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below there's some 'clippings' and a press release i've been sending to people
If you'd like to write about my music, here's the press release I've been sending out to people
William Patrick Owen draws on a rich heritage of 60s style fingerpicking folk guitarists like Nick Drake and Bert Jansch and applies to it an updated dreamy melancholy, creating introspective soundscapes with a deeply psychological lyricism.
Sounds like: Nick Drake, Jeff Buckley, early Genesis, Elliot Smith, Sufjan Stevens, James Blackshaw, Six Organs of Admittance
Debut album ‘first person singular’ charts the course of the regressive self from incipient euphoria to wilted self-acceptance. It lingers in a hangover haze of introspection coursing through themes as broad as identity, queer love and anxiety, and settling into its own distinct quotidian daydream.
It opens with the flickering strums and raucous vocals of ‘Settle Down’, soothes with the longing of ‘Lilac Thunder’, internalises with the guilt-ridden ‘Homme Fatale’, and mellows to a naturalistic hum on ‘Dionysus and Apollo’.
The album is inherently biographical and not; idiosyncratic and accessible, it is a sharing of the songwriter’s entire self but an expose of the common modes of being in postmodern life.
The first songs are invigorating and life-affirming, with a hint of punk; this dissipates into songs you could cry, sleep or simply relax to.
It’s music that begs to be listened to carefully, whether in one’s own room or on a long walk.
About me - I guess
“This is an erudite work that really deserves to be heard on vinyl, in a darkened room; just you & your William Patrick Owen epiphany.”
Get to the Chorus
“William Patrick Owen’s acoustic mind-set to such deep meaningful matters is quite different to what is out there at the moment. I feel many will be able to relate with his music, I admire the boldness of some of the lyrics and the album has a sense of free speech, at times it is shocking but leaves you wanting more. It is music that begs to be listened to carefully.”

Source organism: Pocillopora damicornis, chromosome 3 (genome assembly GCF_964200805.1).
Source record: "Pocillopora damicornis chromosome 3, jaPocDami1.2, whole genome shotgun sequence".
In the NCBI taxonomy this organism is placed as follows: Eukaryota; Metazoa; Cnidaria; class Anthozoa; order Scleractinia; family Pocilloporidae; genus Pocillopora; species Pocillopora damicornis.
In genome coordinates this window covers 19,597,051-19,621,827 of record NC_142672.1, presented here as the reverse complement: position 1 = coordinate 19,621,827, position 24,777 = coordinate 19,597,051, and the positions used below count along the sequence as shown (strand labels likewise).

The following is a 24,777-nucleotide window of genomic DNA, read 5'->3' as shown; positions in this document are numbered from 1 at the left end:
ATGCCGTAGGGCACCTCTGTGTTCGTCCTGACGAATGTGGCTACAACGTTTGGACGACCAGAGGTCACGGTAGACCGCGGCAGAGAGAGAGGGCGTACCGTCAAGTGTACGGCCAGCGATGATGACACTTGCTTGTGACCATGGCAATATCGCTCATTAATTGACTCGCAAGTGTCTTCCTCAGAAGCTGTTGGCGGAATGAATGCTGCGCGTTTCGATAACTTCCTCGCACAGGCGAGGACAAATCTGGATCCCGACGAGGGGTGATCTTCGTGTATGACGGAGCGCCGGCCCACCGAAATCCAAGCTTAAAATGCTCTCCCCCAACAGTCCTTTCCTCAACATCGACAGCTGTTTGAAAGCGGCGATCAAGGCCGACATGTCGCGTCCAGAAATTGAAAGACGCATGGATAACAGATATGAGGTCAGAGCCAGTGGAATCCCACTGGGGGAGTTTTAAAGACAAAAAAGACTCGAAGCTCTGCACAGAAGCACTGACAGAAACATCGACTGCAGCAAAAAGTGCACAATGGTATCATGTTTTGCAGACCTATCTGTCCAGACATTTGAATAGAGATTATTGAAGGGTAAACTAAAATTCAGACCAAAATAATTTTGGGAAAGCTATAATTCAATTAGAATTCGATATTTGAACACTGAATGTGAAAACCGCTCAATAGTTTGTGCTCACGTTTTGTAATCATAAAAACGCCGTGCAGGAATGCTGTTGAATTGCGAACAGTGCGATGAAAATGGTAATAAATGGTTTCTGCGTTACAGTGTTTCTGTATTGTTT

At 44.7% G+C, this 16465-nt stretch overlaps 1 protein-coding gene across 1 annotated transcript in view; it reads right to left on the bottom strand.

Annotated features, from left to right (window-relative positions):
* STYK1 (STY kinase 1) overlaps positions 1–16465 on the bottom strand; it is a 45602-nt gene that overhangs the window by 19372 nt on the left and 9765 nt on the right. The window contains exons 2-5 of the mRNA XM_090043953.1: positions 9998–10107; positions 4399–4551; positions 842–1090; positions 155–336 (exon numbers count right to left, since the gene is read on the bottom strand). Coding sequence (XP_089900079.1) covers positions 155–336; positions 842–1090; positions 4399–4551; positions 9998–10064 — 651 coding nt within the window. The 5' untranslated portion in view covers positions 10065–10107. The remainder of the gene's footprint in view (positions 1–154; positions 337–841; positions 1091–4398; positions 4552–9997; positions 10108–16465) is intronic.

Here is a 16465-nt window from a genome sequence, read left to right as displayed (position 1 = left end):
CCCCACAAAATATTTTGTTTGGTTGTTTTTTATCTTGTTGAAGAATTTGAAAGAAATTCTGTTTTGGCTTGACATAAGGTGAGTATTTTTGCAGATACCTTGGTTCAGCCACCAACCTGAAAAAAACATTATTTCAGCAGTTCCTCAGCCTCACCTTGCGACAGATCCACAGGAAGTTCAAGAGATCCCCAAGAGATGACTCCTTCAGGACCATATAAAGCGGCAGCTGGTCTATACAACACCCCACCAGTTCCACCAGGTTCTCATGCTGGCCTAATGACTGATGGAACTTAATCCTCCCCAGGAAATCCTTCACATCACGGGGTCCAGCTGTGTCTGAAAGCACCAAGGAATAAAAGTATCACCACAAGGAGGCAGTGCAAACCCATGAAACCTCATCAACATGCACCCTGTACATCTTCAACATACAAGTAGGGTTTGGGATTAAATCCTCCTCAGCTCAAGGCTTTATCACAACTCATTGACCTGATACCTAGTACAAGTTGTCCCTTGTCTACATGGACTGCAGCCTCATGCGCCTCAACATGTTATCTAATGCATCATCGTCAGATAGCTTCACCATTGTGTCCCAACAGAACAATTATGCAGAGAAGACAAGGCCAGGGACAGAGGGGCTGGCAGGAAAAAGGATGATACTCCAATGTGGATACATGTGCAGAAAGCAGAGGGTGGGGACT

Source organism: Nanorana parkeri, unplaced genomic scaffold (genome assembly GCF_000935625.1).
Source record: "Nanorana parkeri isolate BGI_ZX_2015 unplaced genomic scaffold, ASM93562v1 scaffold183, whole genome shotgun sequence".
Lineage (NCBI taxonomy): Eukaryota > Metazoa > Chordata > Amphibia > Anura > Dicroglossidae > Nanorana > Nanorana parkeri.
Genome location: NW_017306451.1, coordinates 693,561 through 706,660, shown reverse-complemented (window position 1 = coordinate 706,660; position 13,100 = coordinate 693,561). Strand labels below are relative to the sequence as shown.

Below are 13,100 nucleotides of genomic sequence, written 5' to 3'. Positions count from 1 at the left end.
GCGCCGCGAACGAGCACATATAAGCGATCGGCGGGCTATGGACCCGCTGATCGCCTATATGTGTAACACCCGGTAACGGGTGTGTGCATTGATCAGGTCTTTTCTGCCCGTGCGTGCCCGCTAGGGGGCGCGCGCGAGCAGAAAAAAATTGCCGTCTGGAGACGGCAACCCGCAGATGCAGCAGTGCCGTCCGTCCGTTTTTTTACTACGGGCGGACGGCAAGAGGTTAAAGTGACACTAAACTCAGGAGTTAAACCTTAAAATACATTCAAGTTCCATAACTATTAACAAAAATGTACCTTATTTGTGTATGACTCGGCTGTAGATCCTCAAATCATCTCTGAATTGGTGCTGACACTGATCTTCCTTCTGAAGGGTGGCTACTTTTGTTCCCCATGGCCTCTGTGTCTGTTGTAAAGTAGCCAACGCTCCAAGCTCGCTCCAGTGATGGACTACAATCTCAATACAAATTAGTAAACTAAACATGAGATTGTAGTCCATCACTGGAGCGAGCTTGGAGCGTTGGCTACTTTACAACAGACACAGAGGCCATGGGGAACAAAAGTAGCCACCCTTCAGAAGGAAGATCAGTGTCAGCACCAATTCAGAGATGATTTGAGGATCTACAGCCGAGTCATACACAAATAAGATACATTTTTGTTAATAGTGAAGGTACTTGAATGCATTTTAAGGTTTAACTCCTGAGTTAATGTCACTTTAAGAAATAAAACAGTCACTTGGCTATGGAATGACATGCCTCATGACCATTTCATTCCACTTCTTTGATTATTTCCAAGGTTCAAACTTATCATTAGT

“Folk artist William Patrick Owen’s music is strongly based on stunningly dreamy and melancholic soundscapes and deepening lyricism”
The best part of the album is the vision that goes into each track. They’re strange and insular, each track feels like it’s own little world and you’re picturing environments from the instrumentals alone. That’s where ‘first person singular’ shines- in it’s incredible backing tracks. It almost feels like the instrumentals alone could be an album.
That’s not to discredit Owen’s lyrics or vocals, they’re both extremely important and he has a soft and soothing voice, almost like Dave Bayley of Glass Animals in ‘Gooey’. As you may have inferred from the title of the album, ‘first person singular’, the entire album is sang in first person. Owen states that he isn’t exactly sure who he’s singing to. This uncertainty provides flexibility and gives the album that experimental sound and leaves us as listeners to create our own universe for each track.
The Music Site
Podcast saying nice things about homme fatale and the album as a whole. Likens it to Sufjan Stevens and Perfume Genius!
“ Like a slow, solemn river passing beneath heavy urban bridges and ancient temple arches, the melancholy magnetism of First Person Singular pulls the listener into its drifting current and saturates the very air with atmospheres of moody reflections, and, unlike the folk music from the time period from which William has come, there is no whimsy or fancifulness to be had. All is introverted self-explorations of the most detailed variety.”
Your Hand Hand In Your Ticket
“The album seems to have been painstakingly crafted to make perfect use of easily-overlooked nooks and crannies and injects that bliss you feel when discovering them. First Person Singular even seems to generate it’s own power source carried by precise picking and bordering-hymnal vocals.
Resonance FM - The Relatives
I played 5 songs and was interviewed on the The Relatively Good Radio Show - hosted by resident folk duo 'The Relatives'.
Folk Radio UK
And if all this is not reason enough to give it a listen, then let me tell you that this is an excellent first album. It is melancholia but in the tradition of British folk music that leaves you feeling good. The music does not impose itself, it laps around you, encourages you to become immersed and wants you to explore the words.